Growth is accelerating in the smart cities market, which will quadruple in the next four years based on 2020 numbers. Top priorities are resilient energy and infrastructure projects, followed by data-driven public safety and intelligent transportation. Innovation in smart cities will come from the continual maturation of relevant technologies such as artificial intelligence (AI), the Internet of Things (IoT), fifth-generation telecommunications (5G) and edge-to-cloud networking. AI and computer vision (video analytics) are driving challenges in security and safety, in particular, with video management systems (VMSs) capturing video streams and exposing them to various AI analytics. Adoption of disruptive technologies “Cities are entering the critical part of the adoption curve,” said Kasia Hanson, Global Director, Partner Sales, IOT Video, Safe Cities, Intel Corp. “They are beginning to cross the chasm to realize their smart city vision. Cities are taking notice and have new incentives to push harder than before. They are in a better position to innovate.” “Safety and security were already important market drivers responsible for adoption of AI, computer vision and edge computing scenarios,” commented Hanson, in a presentation at the Milestone Integration Platform Symposium (MIPS) 2021. She added: “2020 was an inflection point when technology and the market were ripe for disruption. COVID has accelerated the adoption of disruptive technologies in ways we could not have predicted last year.” Challenges faced by cities Spending in the European Union on public order and safety alone stood at 1.7% of GDP in 2018 Providing wide-ranging services is an expanding need in cities of all sizes. There are currently 33 megacities globally with populations over 10 million. There are also another 4,000 cities with populations over 100,000 inhabitants. Challenges for all cities include improving public health and safety, addressing environmental pressures, enabling mobility, improving quality of life, promoting economic competitiveness, and reducing costs. Spending in the European Union on public order and safety alone stood at 1.7% of GDP in 2018. Other challenges include air quality – 80% of those living in urban areas are exposed to air quality levels that exceed World Health Organization (WHO) limits. Highlighting mobility concerns is an eye-opening statistic from Los Angeles in 2017: Residents spent an average of 102 hours sitting in traffic. Smart technology “The Smart City of Today can enable rich and diverse use cases,” says Hanson. Examples include AI-enabled traffic signals to help reduce air pollution, and machine learning for public safety such as real-time visualization and emergency response. Public safety use cases include smart and connected outdoor lighting, smart buildings, crime prevention, video wearables for field agents, smart kiosks, and detection of noise level, glass breaks, and gunshots. Smart technology will make indoor spaces safer by controlling access to a building with keyless and touchless entry. In the age of COVID, systems can also detect face mask compliance, screen for fever, and ensure physical distancing. 2020 was an inflection point when technology and the smart cities market were ripe for disruption, Kasia Hanson told the MIPS 2021 audience. Video solutions Video workloads will provide core capabilities as entertainment venues reopen after the pandemic. When audiences attend an event at a city stadium, deep learning and AI capabilities analyze customer behaviors to create new routes, pathways, signage and to optimize cleaning operations. Personalized digital experiences will add to the overall entertainment value. In the public safety arena, video enables core capabilities such as protection of people, assets, and property, emergency response, and real-time visualization, and increased situational awareness. Video also provides intelligent incident management, better operational efficiency, and faster information sharing and collaboration. Smart video strategy Intel and Milestone provide video solutions across many use cases, including safety and security Video at the edge is a key element in end-to-end solutions. Transforming data from various point solutions into insights is complicated, time-consuming, and costly. Cities and public venues are looking for hardware, software, and industry expertise to provide the right mix of performance, capabilities, and cost-effectiveness. Intel’s smart video strategy focuses around its OpenVINO toolkit. OpenVINO, which is short for Open Visual Inference and Neural network Optimization, enables customers to build and deploy high-performing computer vision and deep learning inference applications. Intel and Milestone partnership – Video solutions “Our customers are asking for choice and flexibility at the edge, on-premises and in the cloud,” said Hansen in her presentation at the virtual conference. “They want the choice to integrate with large-scale software packages to speed deployment and ensure consistency over time. They need to be able to scale computer vision. Resolutions are increasing alongside growth in sensor installations themselves. They have to be able to accommodate that volume, no matter what causes it to grow.” As partners, Intel and Milestone provide video solutions across many use cases, including safety and security. In effect, the partnership combines Intel’s portfolio of video, computer vision, inferencing, and AI capabilities with Milestone’s video management software and community of analytics partners. Given its complex needs, the smart cities market is particularly inviting for these technologies.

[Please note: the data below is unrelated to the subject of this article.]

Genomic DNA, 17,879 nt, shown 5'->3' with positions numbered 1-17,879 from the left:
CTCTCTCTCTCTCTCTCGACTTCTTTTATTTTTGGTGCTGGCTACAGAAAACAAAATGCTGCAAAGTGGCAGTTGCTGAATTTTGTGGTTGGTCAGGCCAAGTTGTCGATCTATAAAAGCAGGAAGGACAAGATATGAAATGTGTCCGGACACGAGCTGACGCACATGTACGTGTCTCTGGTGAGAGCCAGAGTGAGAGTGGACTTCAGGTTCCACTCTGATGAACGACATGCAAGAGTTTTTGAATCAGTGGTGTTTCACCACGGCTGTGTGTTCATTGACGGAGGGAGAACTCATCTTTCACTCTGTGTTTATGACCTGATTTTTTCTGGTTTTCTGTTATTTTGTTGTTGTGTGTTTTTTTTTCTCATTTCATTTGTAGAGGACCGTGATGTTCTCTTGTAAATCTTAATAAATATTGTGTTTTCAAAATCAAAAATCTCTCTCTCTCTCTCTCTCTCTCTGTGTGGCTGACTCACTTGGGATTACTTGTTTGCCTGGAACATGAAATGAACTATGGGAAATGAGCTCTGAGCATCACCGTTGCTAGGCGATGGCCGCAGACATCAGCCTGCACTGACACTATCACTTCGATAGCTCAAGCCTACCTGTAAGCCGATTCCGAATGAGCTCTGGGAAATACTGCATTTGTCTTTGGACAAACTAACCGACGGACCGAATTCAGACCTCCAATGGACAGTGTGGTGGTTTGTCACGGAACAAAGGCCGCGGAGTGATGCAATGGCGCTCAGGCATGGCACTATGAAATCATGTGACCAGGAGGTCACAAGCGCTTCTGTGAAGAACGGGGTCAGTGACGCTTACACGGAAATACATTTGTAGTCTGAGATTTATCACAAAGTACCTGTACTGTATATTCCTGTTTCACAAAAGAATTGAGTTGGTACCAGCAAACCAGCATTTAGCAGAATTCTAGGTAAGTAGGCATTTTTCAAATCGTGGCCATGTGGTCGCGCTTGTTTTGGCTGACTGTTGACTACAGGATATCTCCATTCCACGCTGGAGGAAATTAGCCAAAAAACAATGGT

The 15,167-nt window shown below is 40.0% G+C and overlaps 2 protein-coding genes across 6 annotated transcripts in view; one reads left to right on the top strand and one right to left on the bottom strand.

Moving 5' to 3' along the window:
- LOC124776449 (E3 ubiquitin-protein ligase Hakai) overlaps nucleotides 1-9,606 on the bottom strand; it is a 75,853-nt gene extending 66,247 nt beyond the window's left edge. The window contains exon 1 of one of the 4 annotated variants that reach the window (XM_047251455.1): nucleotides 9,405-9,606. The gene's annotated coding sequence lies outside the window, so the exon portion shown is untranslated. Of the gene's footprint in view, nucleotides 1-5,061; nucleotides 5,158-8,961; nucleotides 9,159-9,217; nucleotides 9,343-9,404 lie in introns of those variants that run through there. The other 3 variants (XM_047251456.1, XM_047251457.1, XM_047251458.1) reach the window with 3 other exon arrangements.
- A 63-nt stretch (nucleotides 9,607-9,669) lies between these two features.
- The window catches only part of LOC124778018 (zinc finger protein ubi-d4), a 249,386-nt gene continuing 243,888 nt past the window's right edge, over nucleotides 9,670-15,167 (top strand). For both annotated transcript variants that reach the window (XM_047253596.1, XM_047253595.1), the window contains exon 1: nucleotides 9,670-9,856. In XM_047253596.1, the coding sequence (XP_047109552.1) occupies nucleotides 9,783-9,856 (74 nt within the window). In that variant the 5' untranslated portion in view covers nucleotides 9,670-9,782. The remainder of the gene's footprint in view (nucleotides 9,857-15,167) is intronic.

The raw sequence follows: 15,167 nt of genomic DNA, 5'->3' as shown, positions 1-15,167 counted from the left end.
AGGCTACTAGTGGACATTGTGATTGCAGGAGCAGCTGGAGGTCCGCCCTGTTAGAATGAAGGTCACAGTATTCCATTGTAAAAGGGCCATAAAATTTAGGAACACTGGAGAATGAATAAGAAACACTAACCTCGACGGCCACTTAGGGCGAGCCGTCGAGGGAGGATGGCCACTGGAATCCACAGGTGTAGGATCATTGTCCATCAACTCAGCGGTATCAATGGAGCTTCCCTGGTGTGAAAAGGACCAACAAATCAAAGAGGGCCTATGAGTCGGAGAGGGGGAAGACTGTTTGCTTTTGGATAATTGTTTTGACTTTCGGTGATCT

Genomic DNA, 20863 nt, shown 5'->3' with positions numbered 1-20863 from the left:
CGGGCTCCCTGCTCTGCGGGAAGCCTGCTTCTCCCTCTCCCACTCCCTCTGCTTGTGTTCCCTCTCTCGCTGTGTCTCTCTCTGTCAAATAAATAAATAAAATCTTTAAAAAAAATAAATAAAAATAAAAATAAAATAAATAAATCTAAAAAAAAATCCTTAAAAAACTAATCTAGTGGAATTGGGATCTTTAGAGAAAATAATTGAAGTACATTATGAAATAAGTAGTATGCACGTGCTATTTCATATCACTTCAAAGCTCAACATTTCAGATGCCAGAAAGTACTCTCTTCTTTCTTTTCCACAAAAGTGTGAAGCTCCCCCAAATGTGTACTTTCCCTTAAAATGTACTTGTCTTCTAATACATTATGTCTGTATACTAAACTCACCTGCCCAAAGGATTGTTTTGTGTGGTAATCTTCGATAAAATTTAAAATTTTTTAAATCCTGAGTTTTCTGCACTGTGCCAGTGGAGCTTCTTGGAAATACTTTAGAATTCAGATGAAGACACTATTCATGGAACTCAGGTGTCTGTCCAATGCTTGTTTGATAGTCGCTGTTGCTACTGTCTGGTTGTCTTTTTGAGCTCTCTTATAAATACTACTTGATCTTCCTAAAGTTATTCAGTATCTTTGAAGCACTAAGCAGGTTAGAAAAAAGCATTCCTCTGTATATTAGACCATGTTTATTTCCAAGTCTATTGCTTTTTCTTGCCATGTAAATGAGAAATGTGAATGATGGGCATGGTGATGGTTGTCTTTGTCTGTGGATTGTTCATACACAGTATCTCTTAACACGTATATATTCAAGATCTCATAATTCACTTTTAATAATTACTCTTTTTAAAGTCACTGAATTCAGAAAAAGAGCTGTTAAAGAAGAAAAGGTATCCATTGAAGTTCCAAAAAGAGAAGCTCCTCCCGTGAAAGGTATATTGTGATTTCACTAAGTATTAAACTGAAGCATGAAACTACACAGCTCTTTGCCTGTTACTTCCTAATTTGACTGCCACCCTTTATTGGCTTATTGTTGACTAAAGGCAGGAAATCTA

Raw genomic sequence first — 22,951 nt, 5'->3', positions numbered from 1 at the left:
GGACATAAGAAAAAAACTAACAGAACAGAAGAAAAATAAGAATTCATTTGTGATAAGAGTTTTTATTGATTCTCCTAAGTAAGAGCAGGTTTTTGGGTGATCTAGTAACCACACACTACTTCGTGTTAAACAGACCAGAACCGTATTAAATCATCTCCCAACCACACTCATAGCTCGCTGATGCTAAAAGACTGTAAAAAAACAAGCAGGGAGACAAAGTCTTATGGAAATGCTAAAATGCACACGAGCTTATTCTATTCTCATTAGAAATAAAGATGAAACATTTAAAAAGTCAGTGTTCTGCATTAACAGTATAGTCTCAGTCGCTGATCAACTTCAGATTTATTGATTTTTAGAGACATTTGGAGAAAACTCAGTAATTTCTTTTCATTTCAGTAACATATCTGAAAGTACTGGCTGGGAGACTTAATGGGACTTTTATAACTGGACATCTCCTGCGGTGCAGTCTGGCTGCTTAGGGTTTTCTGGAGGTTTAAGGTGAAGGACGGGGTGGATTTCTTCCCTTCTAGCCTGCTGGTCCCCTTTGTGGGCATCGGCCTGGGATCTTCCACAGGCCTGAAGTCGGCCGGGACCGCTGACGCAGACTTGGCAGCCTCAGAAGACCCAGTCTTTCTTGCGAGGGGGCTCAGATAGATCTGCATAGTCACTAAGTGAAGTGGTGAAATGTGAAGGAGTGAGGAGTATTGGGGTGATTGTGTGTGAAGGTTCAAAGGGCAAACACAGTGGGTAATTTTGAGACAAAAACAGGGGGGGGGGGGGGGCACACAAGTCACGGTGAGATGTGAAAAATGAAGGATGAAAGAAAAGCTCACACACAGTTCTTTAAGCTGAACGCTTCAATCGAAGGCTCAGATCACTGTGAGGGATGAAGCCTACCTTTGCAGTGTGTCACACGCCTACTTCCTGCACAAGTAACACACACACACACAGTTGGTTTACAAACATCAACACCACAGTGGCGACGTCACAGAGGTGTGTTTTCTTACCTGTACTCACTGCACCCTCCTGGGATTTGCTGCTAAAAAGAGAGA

The Security Industry Association (SIA) has named Kasia Hanson as the new chair of the SIA Women in Security Forum. Hanson – Global Director for IoT partner sales for digital safety and security in multiple areas, including creating safe cities and sports and entertainment, at Intel Corporation – will lead the forum in offering programs, professional development opportunities, and networking events to support the participation of women in the security industry. Global video industry Kasia Hanson is a visionary sales executive with a history of impact in artificial intelligence (AI), the Internet of Things (IoT), data center, cloud, networking, storage solutions, cybersecurity, and software. She joined Intel in 2000, and over the past 20 years, she has delivered solutions globally for the company with multi-billion-dollar customers including Hewlett Packard and Oracle, distribution partners, the security industry, and end-users. In her current role, she drives Intel’s presence and revenue in the global video industry develops and executes partner sales acceleration initiatives, and directs ecosystem development and scale initiatives around AI and IoT, with an emphasis on computer vision and deep learning in the video industry. Several industry initiatives Hanson has served on the SIA Women in Security Forum’s education and outreach subcommittee “I am honored to lead the SIA Women in Security Forum and look forward to applying my experience in technology to the outstanding foundation that has been built over the years,” said Hanson. “Diversity of experience and inclusion of the full community of security professionals is so important, and I look forward to working with SIA to bring more women into the industry to create an amazing and safe future.” Hanson has served on the SIA Women in Security Forum’s education and outreach subcommittee since 2019. She participates in several industry initiatives to advance the use of AI and IoT in cities and sports, including the Innovation Institute for Fan Experience and the National Center for Spectator Sports Safety and Security and served as a board member for Women of the Channel in 2017 and 2018. She also led the Economic Recovery team for Intel’s Pandemic Response Technology Initiative. Inclusive security workforce “SIA’s Women in Security Forum has made remarkable accomplishments over the last three years, and the valuable contributions of the WISF Steering Committee and Forum members like Kasia Hanson have helped make these achievements possible,” said SIA CEO Don Erickson. We applaud Kasia for her leadership and service to SIA and the industry, congratulate her on her new role" “We applaud Kasia for her leadership and service to SIA and the industry, congratulate her on her new role leading the Women in Security Forum, and look forward to partnering with her in promoting the advancement of a diverse and inclusive security workforce.” Founded in 2018, SIA’s Women in Security Forum works to engage all security professionals to promote, recruit and cultivate the leadership of women for a more inclusive and diversified industry. Bringing a diverse perspective The forum’s key efforts and activities include the SIA Progress Award, which celebrates individuals who advance opportunities and pave the way to success for women in the security industry; the SIA Women in Security Forum Scholarship, which furthers educational opportunities and promotes advancement for SIA members and student members; the forum’s Speakers Bureau, which helps SIA members bring a more diverse perspective to the security industry; charitable giving initiatives. Collaborative projects with other organizations that seek to empower women in the security and technology fields; sponsorship of the Women in Biometrics Awards, which recognize distinguished female leaders in the biometric identity and security industry; thought leadership opportunities; and engaging networking and professional growth events. The SIA Women in Security Forum is open to all employees of SIA member companies; learn more and get involved.